Based on Micah 4: 1-4 and John 14: 23-27
| am writing this letter in the hopes that you might be able to forward it to the family of the prophet, Micah.
It's my understanding that Micah, like his contemporaries, Amos, Hosea, and Isaiah was thought to have offered his ministry of preaching and prophecy, living in the kingdom of Judah some 800 years before Jesus walked the earth.
Like all prophets of every age, Micah felt compelled to tell God’s truth about a new vision of reality.
He offered his message in a context of corrupt leadership, one not so very different from our own world context where leaders holding similar positions of trust, power, and privilege are equally corrupt.
My purpose in contacting you this morning is in regard to Micah’s ‘oracle of salvation’, his ‘ode to universal peace’ found in the fourth chapter of the book attributed to his name.
You see, Chapter Four, verses 1-4 taken from the book of Micah is our first reading from scripture we are reading in our Remembrance Day service here at Knox United Church in Vancouver, B.C., Canada this morning.
What an appropriate first reading given that our primary purpose here on Remembrance Day Sunday is to honour those who risked their own well being in the two World Wars in the twentieth century in the name of peace!
All that being well and good, I am acutely aware that now almost two full decades into the 21st Century, we are also called still to be mindful of and to lament Micah’s dream of universal peace as it continues to elude us.
Yes, it is a sad reality that even 3000 years after Micah’s articulation of a vision of nations streaming together to God’s holy mountain in search of authentic leadership for the building of a world where all might know peace, peace continues to elude us!
Please be sure to share with Micah’s family how much I appreciated his vision of swords being turned into ploughshares as something that many Christian groups have taken to heart over the decades.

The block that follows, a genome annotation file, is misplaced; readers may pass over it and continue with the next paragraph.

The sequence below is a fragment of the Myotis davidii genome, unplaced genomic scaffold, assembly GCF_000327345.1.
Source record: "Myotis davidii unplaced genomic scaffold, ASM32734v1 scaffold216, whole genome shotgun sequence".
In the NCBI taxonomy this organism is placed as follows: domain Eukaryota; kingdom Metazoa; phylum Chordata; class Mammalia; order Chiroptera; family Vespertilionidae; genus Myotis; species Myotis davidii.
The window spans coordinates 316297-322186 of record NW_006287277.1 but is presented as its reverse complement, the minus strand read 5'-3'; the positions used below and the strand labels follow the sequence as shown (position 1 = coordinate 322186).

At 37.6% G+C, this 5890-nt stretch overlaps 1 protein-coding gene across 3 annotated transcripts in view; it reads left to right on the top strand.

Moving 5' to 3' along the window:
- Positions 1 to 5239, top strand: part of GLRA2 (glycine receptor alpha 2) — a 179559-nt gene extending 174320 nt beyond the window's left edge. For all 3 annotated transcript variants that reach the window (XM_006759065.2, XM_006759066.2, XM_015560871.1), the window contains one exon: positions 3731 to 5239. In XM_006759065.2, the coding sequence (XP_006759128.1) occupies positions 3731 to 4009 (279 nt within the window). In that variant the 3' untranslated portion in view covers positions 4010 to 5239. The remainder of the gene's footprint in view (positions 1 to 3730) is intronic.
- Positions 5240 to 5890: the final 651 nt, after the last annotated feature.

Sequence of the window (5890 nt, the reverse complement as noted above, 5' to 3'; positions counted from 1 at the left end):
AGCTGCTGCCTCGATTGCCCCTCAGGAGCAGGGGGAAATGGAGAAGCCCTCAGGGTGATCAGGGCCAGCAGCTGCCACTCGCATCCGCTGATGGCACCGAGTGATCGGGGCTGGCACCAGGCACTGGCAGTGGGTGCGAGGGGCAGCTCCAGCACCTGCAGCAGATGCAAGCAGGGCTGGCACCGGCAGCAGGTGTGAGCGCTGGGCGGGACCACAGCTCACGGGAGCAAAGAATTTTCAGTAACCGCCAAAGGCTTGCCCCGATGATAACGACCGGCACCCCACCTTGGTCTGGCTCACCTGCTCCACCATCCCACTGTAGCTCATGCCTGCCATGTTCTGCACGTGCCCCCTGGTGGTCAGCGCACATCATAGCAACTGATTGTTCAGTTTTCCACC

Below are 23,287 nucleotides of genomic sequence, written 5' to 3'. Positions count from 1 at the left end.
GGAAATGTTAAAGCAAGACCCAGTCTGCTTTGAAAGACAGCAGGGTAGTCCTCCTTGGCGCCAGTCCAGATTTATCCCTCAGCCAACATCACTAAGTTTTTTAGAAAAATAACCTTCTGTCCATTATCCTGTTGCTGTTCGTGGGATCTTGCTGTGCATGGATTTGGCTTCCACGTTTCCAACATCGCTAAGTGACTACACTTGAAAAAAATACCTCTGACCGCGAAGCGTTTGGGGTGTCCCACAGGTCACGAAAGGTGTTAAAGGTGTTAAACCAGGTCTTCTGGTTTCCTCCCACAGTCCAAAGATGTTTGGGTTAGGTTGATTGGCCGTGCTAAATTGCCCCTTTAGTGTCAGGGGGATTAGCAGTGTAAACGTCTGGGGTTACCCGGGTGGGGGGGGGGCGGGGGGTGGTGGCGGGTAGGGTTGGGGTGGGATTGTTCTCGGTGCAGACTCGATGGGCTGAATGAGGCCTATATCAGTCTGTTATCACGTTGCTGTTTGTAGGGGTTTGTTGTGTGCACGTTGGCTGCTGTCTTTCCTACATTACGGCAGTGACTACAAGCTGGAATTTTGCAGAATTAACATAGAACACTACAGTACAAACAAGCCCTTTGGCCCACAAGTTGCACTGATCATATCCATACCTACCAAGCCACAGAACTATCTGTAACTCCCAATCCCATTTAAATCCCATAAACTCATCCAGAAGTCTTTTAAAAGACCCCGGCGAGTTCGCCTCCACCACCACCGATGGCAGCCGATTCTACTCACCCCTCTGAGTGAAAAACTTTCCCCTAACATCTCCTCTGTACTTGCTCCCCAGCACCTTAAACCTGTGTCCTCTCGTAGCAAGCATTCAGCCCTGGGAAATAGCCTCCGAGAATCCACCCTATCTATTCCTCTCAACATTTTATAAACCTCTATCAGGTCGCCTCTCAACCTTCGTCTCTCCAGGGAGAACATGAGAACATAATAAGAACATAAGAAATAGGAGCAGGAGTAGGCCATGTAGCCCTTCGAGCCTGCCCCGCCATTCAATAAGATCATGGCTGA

In fact, we, in the United Church of Canada, continue to be committed to the ongoing work of Project Ploughshares, an operating division of The Canadian Council of Churches as it continues its partnership work with churches, governments, and civil society to advance policies and prevent war and armed violence.
This is but one of a number of Peace Initiatives our denomination supports as we continue to take up the challenge to be about ministries of birthing peace in our world.
Another more local partnership our church is involved in is the Westside churches of Vancouver initiative to respond to war in the Middle East by supporting and helping settle a second refugee family recently arrived from war torn Syria.
Dear friend of Micah’s family, please know that we here at Knox United Church are not lacking for opportunity to support Micah’s grand vision of universal peace.
That said, I often find myself wondering about which local peace-based partnerships and initiatives need our care.
Earlier in our worship service this morning, after our annual ritual of remembrance of the fallen in World Wars I and II, we acknowledged our own personal and communal commitment to peace and prayed that justice and peace might find room in our hearts and grow there.
Shortly we will sing together ‘Put Peace into Each Other’s Hands’ which gives me pause to wonder: What might that actually look like, on the ground as it were, in our everyday living?